Campus March 6 - 12, 2018 The Chronicle 9 Poor eating hurts students in classroom Aly Beach The Chronicle Post-secondary students are known to be busy but not great eaters, hence terms like ‘freshman 15’, referring to the pounds added by someone in their first year at college or university. But are poor eating habits impacting students’ mental health? According to the Dieticians of Canada and a Durham College nutritionist, the answer is ‘yes’. “The increased incidence in mental health conditions such as depression over recent years might be linked to the change in our diet over the same time frame, with shifts away from a diet based on a wide variety of whole foods to one that emphasizes more processed foods.” Sylvia Emmorey, Durham College’s nutritionist, agrees. “A lot of times people are skipping meals, going to class on an empty stomach, you can’t think as well, your memory is impaired,” says Emmorey. Over the years, Emmorey says she has noticed an increase in students not eating often, lacking energy, having poor memory and being tired. She says not eating frequently enough, or not eating well, can negatively affect blood sugar, and in turn affect one’s mental health. “Managing the blood sugars, regulating the blood sugars is very important for proper brain function. People can have a lot of mood imbalances if they go without food as well,” says Emmorey. Emmorey advises students to avoid unhealthy fats, such as cookies and doughnuts, as they interfere with signalling in the brain. She also mentions it has been shown in studies that people who eat more unhealthy fats are slower learners and have memory challenges. “Eating a lot of unhealthy foods, junk foods if you will, can lead to depression because it depletes vitamins and minerals in the body. It also increases stress,” says Emmorey. She says when people are stressed, they tend to crave unhealthy foods. They also sometimes drink alcohol, which damages the A lot of times people are skipping meals, going to class on an empty stomach. Sylvia Emmorey, Durham College's nutritionist. brain. Omega 3 is found in healthy fats, such as avocados or fish. It helps support the synapses in the brain that connect the neurons. Omega 3 deficiencies have been shown to cause an increased risk of ADHD, bi-polar disorder, dyslexia, depression, dementia and schizophrenia. To avoid a deficiency, Emmorey recommends eating a variety of foods every day. “The more colourful, the better,” she says. Emmorey recommends starting a food diary or journal to help keep track of what and how much students are eating. “You can look at it, link it to how you’re feeling and make changes or come to me so I can guide you through the changes slowly,” says Emmorey. Photograph by Aly Beach Emmorey emphasizes being mindful of what and how you’re eating. “I’ve coined the term ‘the gobble-and-go generation’ because people eat their food so fast.” She says being aware of how much you’re eating and how you’re eating helps with digestion. It can help students avoid things like acid reflux and some digestive disorders. Emmorey says she understands changing eating habits can be difficult, but after she works with students making baby steps, she notices a difference. “I think a lot of the things that I see from students is a change in energy, first of all when they start to eat healthy and decrease some of the unhealthy foods, and that kind of sparks their interest in continuing on.”She advises students to prioritize grocery shopping and meal prep. For a student on a budget, Emmorey suggests buying frozen fruits and veggies, cans or bags of beans, lentils, tuna and shopping for deals. Emmorey has been a part-time teacher at Durham College for more than 10 years. She’s available to speak to students about healthy eating, eating with certain health conditions, weight loss or gain. She describes it as “nutritional counselling.” She is available Thursdays 12 p.m. to 2 p.m. in room C111. “Basic healthy diet with some more variety is very beneficial for students and will get them - I think - through school with a diploma in their hand and not too much stress, hopefully,” says Emmorey. The benefits of a smoothie breakfast Kaatje Henrick The Chronicle Exercise, diet and human interaction alter the brain and body, according to the National Institute of Health. But diet is a big factor for people’s all-around health. Breakfast is one meal people tend to skip, even though it has been called “the most important meal of the day” by many experts. Some people skip breakfast because there’s not enough time, or are too tired to bother to make anything. A common route is to grab an apple on the way out the door and stop at the local coffee shop for a hot beverage. Medical News Today says skipping breakfast lowers concentration levels as well as energy levels, and also slows the metabolism. The body needs a certain amount of energy to make it through the day without feeling tired or going limp. There are ways to avoid skipping breakfast: just make it quick. Some quick breakfast ideas are: high fibre cereal/bagel or toast, protein shake or smoothie, or a bowl of fruit with oatmeal. A raspberry banana smoothie is a quick and healthy choice for breakfast. It’s also a great source of vitamins and minerals. Raspberry Banana Smoothie: 1 cup of raspberries 1 ripe banana ¼ cup of freshly squeezed orange juice ¼ cup of yogurt 1 tablespoon of honey Put all ingredients in a blender and mix until smooth. Add more honey if desired. Vitamins and minerals are important for the human body because they help heal wounds, boost the immune system. They also help with growth and development Raspberries are known as nature’s candy for their sweet, all-natural taste. They are packed full of antioxidants, which include: vitamin A, C or E. Those three vitamins alone help protect the body against illnesses and also strengthen teeth, gums and bones. Antioxidants are used to protect the body’s cells from damage. Raspberries are full of fibre and potassium, which lowers blood pressure as well as cholesterol levels. They also keep the body regular. Bananas contain potassium and fibre. Medical News Today states that bananas help reduce the risks of asthma, cancer, high blood pressure and diabetes. Yogurt comes from milk, which is a great source of Vitamin D. Yogurt is also known as a probiotic, which is the body’s “friendly bacteria.” It is filled with protein which gives your body the energy it needs, as well as speeds up your metabolism. Yogurt is also full of vitamin B12 which can help prevent heart disease. Starting the day with a delicious and healthy snack will keep you energized for a day full of activities. According to Canada’s Food Guide, eating a healthy breakfast jump starts metabolism, energizes the body, and improves the immune system.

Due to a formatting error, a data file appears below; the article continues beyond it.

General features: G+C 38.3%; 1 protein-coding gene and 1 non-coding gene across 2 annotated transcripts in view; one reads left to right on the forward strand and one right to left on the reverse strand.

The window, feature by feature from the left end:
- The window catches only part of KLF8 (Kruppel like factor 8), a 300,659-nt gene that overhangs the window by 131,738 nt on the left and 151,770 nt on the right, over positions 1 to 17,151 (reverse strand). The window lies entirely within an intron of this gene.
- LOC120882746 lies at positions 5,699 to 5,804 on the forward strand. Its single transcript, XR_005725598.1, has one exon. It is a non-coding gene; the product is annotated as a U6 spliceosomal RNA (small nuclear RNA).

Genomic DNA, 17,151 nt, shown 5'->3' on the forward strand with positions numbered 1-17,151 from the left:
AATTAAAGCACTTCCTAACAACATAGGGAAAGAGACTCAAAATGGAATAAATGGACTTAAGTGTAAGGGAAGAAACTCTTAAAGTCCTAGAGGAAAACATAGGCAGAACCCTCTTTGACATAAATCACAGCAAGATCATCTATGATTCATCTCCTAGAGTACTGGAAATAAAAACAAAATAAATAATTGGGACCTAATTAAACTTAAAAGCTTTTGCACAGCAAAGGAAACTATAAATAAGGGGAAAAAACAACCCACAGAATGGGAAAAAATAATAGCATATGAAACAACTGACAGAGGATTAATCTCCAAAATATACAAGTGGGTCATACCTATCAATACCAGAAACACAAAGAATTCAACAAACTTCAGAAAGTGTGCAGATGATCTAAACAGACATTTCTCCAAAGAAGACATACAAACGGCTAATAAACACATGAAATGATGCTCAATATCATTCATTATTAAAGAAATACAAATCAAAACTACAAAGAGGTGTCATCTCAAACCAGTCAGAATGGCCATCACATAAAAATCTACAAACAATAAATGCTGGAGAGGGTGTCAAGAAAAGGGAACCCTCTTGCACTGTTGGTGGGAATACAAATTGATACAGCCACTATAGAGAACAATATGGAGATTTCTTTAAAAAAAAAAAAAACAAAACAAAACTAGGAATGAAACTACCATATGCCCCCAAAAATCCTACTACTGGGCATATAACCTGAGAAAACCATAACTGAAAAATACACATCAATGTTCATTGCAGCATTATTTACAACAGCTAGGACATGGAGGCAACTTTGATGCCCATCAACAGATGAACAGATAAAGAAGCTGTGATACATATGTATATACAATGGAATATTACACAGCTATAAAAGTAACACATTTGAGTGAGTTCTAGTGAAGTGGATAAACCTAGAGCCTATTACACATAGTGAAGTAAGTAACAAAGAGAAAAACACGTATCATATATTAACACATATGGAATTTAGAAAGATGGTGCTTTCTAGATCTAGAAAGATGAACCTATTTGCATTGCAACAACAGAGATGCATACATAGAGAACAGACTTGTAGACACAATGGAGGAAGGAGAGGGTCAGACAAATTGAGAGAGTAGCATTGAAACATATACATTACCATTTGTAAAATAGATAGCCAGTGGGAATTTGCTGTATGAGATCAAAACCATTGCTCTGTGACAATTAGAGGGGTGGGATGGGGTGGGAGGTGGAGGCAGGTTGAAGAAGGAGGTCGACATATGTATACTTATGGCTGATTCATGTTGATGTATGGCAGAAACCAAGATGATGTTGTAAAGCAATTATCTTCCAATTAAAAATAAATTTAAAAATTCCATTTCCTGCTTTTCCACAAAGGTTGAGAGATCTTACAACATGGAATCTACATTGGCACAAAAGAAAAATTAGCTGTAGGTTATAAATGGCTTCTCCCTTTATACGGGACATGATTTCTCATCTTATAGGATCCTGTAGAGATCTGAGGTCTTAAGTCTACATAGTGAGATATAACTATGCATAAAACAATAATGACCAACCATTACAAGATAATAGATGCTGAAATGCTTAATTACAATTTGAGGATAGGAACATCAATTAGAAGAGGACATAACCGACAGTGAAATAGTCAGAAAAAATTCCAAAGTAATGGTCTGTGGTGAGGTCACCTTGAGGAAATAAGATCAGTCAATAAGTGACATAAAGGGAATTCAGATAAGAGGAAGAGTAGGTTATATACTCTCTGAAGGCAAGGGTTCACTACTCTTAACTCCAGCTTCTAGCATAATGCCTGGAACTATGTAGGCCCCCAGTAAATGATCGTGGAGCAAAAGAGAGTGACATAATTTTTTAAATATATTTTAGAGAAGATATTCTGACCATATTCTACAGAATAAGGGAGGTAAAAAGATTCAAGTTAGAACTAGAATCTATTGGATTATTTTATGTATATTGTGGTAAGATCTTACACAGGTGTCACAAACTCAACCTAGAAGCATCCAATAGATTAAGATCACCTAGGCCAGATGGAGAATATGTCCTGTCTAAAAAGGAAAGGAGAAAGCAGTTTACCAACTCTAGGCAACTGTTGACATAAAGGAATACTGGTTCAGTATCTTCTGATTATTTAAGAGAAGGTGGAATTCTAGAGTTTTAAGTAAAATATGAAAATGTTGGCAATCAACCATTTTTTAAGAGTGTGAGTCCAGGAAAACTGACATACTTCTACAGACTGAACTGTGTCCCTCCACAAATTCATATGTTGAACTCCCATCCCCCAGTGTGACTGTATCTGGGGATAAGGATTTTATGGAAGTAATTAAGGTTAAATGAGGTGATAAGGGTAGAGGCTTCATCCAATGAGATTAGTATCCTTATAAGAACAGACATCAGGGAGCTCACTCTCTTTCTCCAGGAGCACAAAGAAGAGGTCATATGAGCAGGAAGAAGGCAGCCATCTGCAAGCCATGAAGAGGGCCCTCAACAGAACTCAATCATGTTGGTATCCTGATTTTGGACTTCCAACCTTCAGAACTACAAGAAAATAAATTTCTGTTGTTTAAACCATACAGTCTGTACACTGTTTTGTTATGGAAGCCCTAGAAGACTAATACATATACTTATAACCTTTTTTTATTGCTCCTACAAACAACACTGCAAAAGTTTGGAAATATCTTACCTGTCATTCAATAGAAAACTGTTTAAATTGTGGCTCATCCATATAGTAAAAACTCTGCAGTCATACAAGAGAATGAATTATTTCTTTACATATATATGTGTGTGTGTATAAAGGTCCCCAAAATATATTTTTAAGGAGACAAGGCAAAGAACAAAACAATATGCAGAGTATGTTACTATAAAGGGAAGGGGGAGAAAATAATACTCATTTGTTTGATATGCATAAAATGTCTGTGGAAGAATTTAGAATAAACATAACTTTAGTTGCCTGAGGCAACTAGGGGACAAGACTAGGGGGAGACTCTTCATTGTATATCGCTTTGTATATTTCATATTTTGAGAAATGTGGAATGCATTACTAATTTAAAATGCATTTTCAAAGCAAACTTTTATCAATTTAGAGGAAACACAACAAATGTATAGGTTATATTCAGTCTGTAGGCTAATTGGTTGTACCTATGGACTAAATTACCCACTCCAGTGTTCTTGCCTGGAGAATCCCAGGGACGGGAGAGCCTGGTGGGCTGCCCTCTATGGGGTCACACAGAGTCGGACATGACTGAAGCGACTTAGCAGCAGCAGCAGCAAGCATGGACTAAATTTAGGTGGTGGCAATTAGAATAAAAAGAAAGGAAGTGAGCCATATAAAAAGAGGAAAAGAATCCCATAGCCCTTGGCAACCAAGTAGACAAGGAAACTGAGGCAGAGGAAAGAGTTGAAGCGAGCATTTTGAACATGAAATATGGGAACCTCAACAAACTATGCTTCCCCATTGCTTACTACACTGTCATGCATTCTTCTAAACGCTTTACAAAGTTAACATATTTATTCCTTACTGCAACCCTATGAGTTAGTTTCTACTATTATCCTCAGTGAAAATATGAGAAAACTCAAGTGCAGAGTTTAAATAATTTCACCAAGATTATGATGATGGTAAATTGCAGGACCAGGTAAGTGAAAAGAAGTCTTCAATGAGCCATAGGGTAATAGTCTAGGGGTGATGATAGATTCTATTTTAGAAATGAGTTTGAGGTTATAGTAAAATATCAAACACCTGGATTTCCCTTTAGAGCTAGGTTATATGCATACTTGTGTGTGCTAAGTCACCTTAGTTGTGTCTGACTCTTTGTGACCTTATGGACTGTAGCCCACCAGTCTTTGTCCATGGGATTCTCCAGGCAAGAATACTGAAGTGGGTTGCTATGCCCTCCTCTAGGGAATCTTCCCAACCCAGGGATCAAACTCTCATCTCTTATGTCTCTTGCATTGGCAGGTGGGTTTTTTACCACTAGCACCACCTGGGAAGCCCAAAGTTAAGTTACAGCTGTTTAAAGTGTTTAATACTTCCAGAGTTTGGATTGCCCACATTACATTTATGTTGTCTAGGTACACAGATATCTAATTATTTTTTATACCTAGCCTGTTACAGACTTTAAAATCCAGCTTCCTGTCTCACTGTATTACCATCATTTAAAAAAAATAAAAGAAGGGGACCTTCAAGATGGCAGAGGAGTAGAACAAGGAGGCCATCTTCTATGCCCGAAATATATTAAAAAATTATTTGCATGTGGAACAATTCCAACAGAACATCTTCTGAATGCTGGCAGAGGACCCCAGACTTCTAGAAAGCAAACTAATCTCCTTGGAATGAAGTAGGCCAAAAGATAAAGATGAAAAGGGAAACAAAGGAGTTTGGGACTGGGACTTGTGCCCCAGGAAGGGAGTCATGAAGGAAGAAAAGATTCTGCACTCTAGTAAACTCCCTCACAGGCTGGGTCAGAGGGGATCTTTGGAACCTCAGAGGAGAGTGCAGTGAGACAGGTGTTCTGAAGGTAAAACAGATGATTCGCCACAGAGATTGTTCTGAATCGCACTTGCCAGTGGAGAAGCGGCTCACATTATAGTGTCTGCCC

Durham Chronicle 17-18 Issue 12